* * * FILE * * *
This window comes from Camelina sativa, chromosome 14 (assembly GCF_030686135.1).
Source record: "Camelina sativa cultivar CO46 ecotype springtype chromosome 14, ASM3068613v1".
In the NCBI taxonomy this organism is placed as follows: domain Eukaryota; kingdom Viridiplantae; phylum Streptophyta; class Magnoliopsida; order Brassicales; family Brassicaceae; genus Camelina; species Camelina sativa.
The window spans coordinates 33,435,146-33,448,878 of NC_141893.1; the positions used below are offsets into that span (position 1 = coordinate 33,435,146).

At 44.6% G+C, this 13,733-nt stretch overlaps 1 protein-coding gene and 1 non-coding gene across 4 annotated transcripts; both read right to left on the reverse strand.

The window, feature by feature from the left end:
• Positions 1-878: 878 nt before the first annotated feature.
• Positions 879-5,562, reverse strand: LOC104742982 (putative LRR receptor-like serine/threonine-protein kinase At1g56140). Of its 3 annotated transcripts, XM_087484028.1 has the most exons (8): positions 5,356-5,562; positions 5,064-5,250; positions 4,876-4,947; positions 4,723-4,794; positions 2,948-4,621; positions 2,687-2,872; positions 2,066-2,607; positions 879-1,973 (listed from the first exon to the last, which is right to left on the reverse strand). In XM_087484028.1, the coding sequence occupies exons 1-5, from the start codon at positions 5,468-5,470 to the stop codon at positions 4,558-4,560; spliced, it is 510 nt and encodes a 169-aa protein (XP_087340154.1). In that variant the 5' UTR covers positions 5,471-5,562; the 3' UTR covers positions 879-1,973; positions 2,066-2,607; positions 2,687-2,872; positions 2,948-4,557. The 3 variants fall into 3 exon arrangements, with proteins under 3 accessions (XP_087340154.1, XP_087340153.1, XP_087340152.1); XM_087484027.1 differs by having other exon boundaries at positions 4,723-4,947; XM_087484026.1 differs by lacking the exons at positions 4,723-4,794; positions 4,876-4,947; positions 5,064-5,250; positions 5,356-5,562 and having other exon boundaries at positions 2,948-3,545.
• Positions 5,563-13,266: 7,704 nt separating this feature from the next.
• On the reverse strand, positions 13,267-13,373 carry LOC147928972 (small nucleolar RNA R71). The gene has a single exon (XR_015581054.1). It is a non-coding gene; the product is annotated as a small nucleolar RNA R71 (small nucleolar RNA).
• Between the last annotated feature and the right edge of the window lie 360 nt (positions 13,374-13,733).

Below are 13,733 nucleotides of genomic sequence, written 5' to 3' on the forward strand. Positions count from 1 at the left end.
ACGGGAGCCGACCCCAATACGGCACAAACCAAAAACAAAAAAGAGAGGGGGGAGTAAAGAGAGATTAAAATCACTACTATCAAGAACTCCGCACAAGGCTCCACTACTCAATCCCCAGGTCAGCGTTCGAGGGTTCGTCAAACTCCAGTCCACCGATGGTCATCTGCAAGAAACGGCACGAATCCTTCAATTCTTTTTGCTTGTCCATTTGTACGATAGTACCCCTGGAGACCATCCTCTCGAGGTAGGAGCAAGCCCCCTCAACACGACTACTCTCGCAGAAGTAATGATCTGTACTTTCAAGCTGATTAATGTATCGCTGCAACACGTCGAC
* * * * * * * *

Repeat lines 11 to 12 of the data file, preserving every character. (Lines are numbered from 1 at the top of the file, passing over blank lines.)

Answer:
• Between the last annotated feature and the right edge of the window lie 360 nt (positions 13,374-13,733).

Below are 13,733 nucleotides of genomic sequence, written 5' to 3' on the forward strand. Positions count from 1 at the left end.